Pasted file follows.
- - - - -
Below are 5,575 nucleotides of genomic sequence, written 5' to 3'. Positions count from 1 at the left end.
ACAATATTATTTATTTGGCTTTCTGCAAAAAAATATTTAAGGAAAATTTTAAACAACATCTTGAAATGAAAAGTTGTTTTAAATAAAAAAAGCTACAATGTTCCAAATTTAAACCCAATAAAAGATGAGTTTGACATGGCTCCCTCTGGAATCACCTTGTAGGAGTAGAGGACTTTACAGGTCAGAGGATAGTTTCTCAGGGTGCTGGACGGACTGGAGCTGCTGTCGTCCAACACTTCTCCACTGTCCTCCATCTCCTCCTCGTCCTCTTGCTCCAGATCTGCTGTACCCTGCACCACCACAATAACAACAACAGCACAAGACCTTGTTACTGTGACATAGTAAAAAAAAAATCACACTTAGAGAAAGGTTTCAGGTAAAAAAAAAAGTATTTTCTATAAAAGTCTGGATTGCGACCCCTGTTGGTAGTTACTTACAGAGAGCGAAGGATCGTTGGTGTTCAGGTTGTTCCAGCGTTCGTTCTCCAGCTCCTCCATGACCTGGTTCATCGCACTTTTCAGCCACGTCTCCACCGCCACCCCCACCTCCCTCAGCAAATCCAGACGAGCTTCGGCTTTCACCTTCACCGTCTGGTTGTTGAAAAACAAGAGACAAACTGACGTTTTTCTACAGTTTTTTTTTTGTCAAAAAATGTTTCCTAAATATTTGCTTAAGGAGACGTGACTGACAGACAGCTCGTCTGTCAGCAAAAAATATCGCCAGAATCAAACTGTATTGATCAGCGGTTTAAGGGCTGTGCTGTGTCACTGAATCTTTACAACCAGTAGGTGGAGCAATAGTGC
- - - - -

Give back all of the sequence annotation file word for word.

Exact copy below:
Below are 5,575 nucleotides of genomic sequence, written 5' to 3'. Positions count from 1 at the left end.
ACAATATTATTTATTTGGCTTTCTGCAAAAAAATATTTAAGGAAAATTTTAAACAACATCTTGAAATGAAAAGTTGTTTTAAATAAAAAAAGCTACAATGTTCCAAATTTAAACCCAATAAAAGATGAGTTTGACATGGCTCCCTCTGGAATCACCTTGTAGGAGTAGAGGACTTTACAGGTCAGAGGATAGTTTCTCAGGGTGCTGGACGGACTGGAGCTGCTGTCGTCCAACACTTCTCCACTGTCCTCCATCTCCTCCTCGTCCTCTTGCTCCAGATCTGCTGTACCCTGCACCACCACAATAACAACAACAGCACAAGACCTTGTTACTGTGACATAGTAAAAAAAAAATCACACTTAGAGAAAGGTTTCAGGTAAAAAAAAAAGTATTTTCTATAAAAGTCTGGATTGCGACCCCTGTTGGTAGTTACTTACAGAGAGCGAAGGATCGTTGGTGTTCAGGTTGTTCCAGCGTTCGTTCTCCAGCTCCTCCATGACCTGGTTCATCGCACTTTTCAGCCACGTCTCCACCGCCACCCCCACCTCCCTCAGCAAATCCAGACGAGCTTCGGCTTTCACCTTCACCGTCTGGTTGTTGAAAAACAAGAGACAAACTGACGTTTTTCTACAGTTTTTTTTTTGTCAAAAAATGTTTCCTAAATATTTGCTTAAGGAGACGTGACTGACAGACAGCTCGTCTGTCAGCAAAAAATATCGCCAGAATCAAACTGTATTGATCAGCGGTTTAAGGGCTGTGCTGTGTCACTGAATCTTTACAACCAGTAGGTGGAGCAATAGTGC